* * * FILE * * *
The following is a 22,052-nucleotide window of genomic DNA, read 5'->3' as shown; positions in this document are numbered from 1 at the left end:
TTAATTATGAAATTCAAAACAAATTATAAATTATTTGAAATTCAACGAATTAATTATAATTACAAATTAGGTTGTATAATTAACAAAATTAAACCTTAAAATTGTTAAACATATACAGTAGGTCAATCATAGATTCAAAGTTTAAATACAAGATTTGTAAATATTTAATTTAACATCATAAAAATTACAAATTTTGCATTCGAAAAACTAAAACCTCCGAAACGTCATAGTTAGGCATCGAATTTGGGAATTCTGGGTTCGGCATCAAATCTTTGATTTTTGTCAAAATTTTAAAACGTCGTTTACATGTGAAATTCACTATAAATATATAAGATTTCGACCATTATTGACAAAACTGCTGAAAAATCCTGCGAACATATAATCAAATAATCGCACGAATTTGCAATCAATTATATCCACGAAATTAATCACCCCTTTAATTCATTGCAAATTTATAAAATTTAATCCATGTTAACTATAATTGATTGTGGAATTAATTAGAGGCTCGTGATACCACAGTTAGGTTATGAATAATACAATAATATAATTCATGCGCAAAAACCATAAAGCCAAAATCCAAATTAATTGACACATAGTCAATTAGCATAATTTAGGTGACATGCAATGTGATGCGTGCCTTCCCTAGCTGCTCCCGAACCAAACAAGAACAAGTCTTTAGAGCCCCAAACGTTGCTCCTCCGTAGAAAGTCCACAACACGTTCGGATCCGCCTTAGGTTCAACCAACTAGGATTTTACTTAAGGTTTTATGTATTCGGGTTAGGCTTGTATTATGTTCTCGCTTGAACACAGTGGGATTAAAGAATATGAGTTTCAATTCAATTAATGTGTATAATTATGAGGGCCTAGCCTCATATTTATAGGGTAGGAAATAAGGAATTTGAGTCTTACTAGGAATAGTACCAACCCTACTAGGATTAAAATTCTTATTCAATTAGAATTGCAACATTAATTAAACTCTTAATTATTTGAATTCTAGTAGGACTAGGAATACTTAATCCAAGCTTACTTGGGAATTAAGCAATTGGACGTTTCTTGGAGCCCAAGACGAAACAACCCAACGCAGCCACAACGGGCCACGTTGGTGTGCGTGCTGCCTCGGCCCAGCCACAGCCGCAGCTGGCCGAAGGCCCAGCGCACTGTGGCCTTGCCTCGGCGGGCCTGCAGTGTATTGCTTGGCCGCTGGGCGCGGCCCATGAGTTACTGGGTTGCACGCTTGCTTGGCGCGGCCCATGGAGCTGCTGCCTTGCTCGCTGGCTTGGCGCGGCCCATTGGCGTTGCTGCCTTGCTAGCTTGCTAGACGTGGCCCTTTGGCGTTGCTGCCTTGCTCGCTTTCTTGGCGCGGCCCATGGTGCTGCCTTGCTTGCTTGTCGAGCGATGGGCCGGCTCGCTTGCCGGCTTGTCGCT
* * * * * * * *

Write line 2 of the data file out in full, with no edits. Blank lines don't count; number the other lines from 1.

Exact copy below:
TTAATTATGAAATTCAAAACAAATTATAAATTATTTGAAATTCAACGAATTAATTATAATTACAAATTAGGTTGTATAATTAACAAAATTAAACCTTAAAATTGTTAAACATATACAGTAGGTCAATCATAGATTCAAAGTTTAAATACAAGATTTGTAAATATTTAATTTAACATCATAAAAATTACAAATTTTGCATTCGAAAAACTAAAACCTCCGAAACGTCATAGTTAGGCATCGAATTTGGGAATTCTGGGTTCGGCATCAAATCTTTGATTTTTGTCAAAATTTTAAAACGTCGTTTACATGTGAAATTCACTATAAATATATAAGATTTCGACCATTATTGACAAAACTGCTGAAAAATCCTGCGAACATATAATCAAATAATCGCACGAATTTGCAATCAATTATATCCACGAAATTAATCACCCCTTTAATTCATTGCAAATTTATAAAATTTAATCCATGTTAACTATAATTGATTGTGGAATTAATTAGAGGCTCGTGATACCACAGTTAGGTTATGAATAATACAATAATATAATTCATGCGCAAAAACCATAAAGCCAAAATCCAAATTAATTGACACATAGTCAATTAGCATAATTTAGGTGACATGCAATGTGATGCGTGCCTTCCCTAGCTGCTCCCGAACCAAACAAGAACAAGTCTTTAGAGCCCCAAACGTTGCTCCTCCGTAGAAAGTCCACAACACGTTCGGATCCGCCTTAGGTTCAACCAACTAGGATTTTACTTAAGGTTTTATGTATTCGGGTTAGGCTTGTATTATGTTCTCGCTTGAACACAGTGGGATTAAAGAATATGAGTTTCAATTCAATTAATGTGTATAATTATGAGGGCCTAGCCTCATATTTATAGGGTAGGAAATAAGGAATTTGAGTCTTACTAGGAATAGTACCAACCCTACTAGGATTAAAATTCTTATTCAATTAGAATTGCAACATTAATTAAACTCTTAATTATTTGAATTCTAGTAGGACTAGGAATACTTAATCCAAGCTTACTTGGGAATTAAGCAATTGGACGTTTCTTGGAGCCCAAGACGAAACAACCCAACGCAGCCACAACGGGCCACGTTGGTGTGCGTGCTGCCTCGGCCCAGCCACAGCCGCAGCTGGCCGAAGGCCCAGCGCACTGTGGCCTTGCCTCGGCGGGCCTGCAGTGTATTGCTTGGCCGCTGGGCGCGGCCCATGAGTTACTGGGTTGCACGCTTGCTTGGCGCGGCCCATGGAGCTGCTGCCTTGCTCGCTGGCTTGGCGCGGCCCATTGGCGTTGCTGCCTTGCTAGCTTGCTAGACGTGGCCCTTTGGCGTTGCTGCCTTGCTCGCTTTCTTGGCGCGGCCCATGGTGCTGCCTTGCTTGCTTGTCGAGCGATGGGCCGGCTCGCTTGCCGGCTTGTCGCT